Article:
Now to take this and put it into a framework for bootstrapping the tidy way. First, make a function that can fit the Cate-Nelson (CN) on the analysis portion of the data split created with the `rsample`

package^{2}. Then create the bootstraps, and fit the CN model to each. But what if a model fails? The `purrr`

package includes `possibly()`

which Iâ€™ve used to produce a NULL result for some reason the CN fitting fails^{3}.

^{2} I sort of like adding the `map(splits, analysis)`

step to pull out the analysis data from the split and save those resamplings in a new `data`

column, just to prove that the data was really randomly sampled.

^{3} Probably wonâ€™t but I did it for the `nls()`

functions previously.

The following is for the Cate-Nelson with a **fixed** RY target.

```
<- function(data, target){
fit_cn <- cateNelsonFixedY(
cstv x = data$x,
y = data$y,
cly = target,
plotit = FALSE,
trend = "positive")[1, 1]
return(cstv)
}
# Must set seed to reproduce the same results every time
<- 1000 # sometimes denoted as "R"
n_reps
set.seed(8675309)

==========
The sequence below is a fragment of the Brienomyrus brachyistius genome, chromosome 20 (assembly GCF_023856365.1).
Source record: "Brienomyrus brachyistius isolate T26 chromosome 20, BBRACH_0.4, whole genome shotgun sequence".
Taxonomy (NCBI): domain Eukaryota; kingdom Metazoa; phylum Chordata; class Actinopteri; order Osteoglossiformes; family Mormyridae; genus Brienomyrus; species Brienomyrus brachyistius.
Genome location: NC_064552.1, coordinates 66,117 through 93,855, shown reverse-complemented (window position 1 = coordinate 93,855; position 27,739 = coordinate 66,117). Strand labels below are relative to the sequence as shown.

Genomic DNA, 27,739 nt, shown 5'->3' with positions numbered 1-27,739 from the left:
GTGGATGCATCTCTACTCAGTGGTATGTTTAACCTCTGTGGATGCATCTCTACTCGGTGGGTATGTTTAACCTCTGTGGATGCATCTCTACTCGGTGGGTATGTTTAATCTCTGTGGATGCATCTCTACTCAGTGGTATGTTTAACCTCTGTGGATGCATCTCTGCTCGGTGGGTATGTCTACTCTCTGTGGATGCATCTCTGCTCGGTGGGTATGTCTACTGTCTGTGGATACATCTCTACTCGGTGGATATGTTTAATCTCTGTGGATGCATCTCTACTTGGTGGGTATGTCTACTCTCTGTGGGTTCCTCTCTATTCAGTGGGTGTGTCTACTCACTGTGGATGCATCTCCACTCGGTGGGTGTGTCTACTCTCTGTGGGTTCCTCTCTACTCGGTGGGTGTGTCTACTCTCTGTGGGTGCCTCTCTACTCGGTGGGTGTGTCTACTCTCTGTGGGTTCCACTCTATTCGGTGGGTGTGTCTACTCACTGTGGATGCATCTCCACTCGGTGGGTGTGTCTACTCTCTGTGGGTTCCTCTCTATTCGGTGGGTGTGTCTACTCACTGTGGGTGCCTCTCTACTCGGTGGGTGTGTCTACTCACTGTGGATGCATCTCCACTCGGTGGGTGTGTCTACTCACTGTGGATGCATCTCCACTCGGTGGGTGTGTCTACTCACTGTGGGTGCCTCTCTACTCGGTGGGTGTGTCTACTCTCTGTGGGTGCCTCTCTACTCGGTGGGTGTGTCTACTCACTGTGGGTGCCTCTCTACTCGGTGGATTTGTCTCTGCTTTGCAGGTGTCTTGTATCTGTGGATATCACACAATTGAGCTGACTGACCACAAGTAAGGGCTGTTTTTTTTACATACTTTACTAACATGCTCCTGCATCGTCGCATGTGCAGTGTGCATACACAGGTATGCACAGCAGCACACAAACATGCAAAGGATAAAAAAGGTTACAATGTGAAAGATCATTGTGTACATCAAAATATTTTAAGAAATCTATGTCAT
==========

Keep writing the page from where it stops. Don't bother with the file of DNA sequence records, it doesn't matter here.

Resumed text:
<-
cn_bootstraps %>%
corr_data bootstraps(times = n_reps) %>%
mutate(data = map(splits, analysis),
ry = 95, # target
cstv = map2_dbl(data, ry, possibly(fit_cn, otherwise = NULL))) |>
select(-splits)
cn_bootstraps
```

```
# A tibble: 1,000 Ă— 4
id data ry cstv
<chr> <list> <dbl> <dbl>
1 Bootstrap0001 <tibble [182 Ă— 3]> 95 113
2 Bootstrap0002 <tibble [182 Ă— 3]> 95 60
3 Bootstrap0003 <tibble [182 Ă— 3]> 95 96
4 Bootstrap0004 <tibble [182 Ă— 3]> 95 96
5 Bootstrap0005 <tibble [182 Ă— 3]> 95 96
6 Bootstrap0006 <tibble [182 Ă— 3]> 95 110
7 Bootstrap0007 <tibble [182 Ă— 3]> 95 103
8 Bootstrap0008 <tibble [182 Ă— 3]> 95 71
9 Bootstrap0009 <tibble [182 Ă— 3]> 95 124
10 Bootstrap0010 <tibble [182 Ă— 3]> 95 96
# â„ą 990 more rows
```

### Confidence Intervals

Next, we can get a confidence interval for `cstv`

with `quantile()`

, which in this case is set to 90%.

```
<- quantile(cn_bootstraps$cstv, c(0.05, 0.95), na.rm = TRUE) |> round()
ci_90
ci_90
```

```
5% 95%
70 125
```

Pretty cool.